The leaves of Pouteria caimito range from oblong to elliptic. The can be anywhere from four to eight inches in length and one and a half to two and a half inches in width. The flowers on the tree can come either by themselves or in clusters of two to five flowers. They will appear on the leaf axils on long, thin shoots. The flowers are small with four to five petals. The petals are cylindrical and are white to greenish in color. The flowers are hermaphroditic, meaning they are both sexes. The flowers open in the morning and can stay open for about two days.
Fruit

The abiu tree contains a fruit that is often eaten by hand. Each tree can produce around one hundred to one thousand fruits each year. The fruit has a sweet taste and is often used in ice cream. The skin of the fruit is a yellow color and can have a leathery texture. It has a white translucent pulp.

The fruit is also known as the yellow star apple or the caimito amarillo. In Colombia it is known as the camio. In Ecuador it is known as the luma, which is Spanish, and in Venezuela it is known as the temare. Other common names are madura verde, avio, and in Portugal it is known as the abieiro.
Varieties

The abiu varies a lot in form, size and quality of the fruit. Some of the fruits have a firm flesh and others have soft flesh. Some taste bland while others have very nice flavor. In Colombia along the Putamayo River there is a variety that will fruit in four years. This type of fruit is round and large. In Vaupes, Colombia, there is a variety that will bear fruit only one year after seeding, however, these fruits will be small and they won’t have very much pulp. Some other trees that the abiu is closely related to are other sapotes, such as the canistel and mamey sapote.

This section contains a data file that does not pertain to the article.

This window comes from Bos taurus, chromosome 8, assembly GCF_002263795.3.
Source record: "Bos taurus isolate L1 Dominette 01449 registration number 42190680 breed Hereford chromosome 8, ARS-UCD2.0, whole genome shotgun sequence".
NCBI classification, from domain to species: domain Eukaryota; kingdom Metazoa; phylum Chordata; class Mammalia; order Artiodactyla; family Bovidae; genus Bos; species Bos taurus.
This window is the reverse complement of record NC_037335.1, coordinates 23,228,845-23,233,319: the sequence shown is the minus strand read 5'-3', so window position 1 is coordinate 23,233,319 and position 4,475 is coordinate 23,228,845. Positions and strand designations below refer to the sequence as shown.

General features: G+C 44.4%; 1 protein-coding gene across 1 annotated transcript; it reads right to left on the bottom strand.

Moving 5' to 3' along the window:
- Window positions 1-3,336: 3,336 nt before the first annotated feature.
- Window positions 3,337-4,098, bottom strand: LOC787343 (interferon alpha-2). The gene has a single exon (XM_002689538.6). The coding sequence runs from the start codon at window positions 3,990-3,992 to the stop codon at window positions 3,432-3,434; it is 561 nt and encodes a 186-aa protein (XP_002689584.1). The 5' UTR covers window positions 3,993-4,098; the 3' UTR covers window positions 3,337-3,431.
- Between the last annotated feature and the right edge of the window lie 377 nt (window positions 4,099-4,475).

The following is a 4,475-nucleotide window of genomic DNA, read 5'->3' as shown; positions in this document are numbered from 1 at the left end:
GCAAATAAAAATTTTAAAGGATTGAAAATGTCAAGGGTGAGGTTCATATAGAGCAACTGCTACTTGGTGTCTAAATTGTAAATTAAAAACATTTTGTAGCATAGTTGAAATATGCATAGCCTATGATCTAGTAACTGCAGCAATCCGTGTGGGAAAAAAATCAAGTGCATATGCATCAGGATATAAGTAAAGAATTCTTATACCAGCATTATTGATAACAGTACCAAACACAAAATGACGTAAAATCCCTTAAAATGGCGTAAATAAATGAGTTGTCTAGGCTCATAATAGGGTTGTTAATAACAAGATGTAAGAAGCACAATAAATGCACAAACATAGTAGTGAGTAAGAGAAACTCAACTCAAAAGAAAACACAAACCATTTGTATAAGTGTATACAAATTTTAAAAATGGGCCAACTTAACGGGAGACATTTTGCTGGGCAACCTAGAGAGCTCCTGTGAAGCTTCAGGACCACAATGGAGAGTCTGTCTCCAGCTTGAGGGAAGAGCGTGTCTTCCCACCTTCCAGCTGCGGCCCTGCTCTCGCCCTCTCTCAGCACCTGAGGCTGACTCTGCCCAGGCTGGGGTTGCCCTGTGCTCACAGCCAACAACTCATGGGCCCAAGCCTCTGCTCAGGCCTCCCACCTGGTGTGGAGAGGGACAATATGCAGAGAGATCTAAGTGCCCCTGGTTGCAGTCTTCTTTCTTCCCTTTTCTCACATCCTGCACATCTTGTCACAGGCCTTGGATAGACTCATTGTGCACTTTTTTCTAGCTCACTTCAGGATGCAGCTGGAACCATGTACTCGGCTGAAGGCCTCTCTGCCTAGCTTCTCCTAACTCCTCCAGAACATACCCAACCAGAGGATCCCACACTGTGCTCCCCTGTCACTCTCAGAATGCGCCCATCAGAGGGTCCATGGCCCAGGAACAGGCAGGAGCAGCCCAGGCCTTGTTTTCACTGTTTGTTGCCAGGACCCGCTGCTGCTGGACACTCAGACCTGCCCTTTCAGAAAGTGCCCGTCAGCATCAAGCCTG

Season

In Ecuador, the fruits are in season during the months of March and April. In some Brazilian markets, they are sold from September to April, however at this time they are sparse. In Bahia there is a short season in February and March. In Florida, the fruits have become ripe in October. If the fruit is going to be transported to different markets, it can be picked when it is not yet ripe to keep it from being over-ripe when it arrives at the market. The unripe fruit has a gummy latex texture, but the fruit will be ripe by the time the fruit gets to the market.It takes a high amount of time to ship the Abiu fruit but they stay fresh the whole time.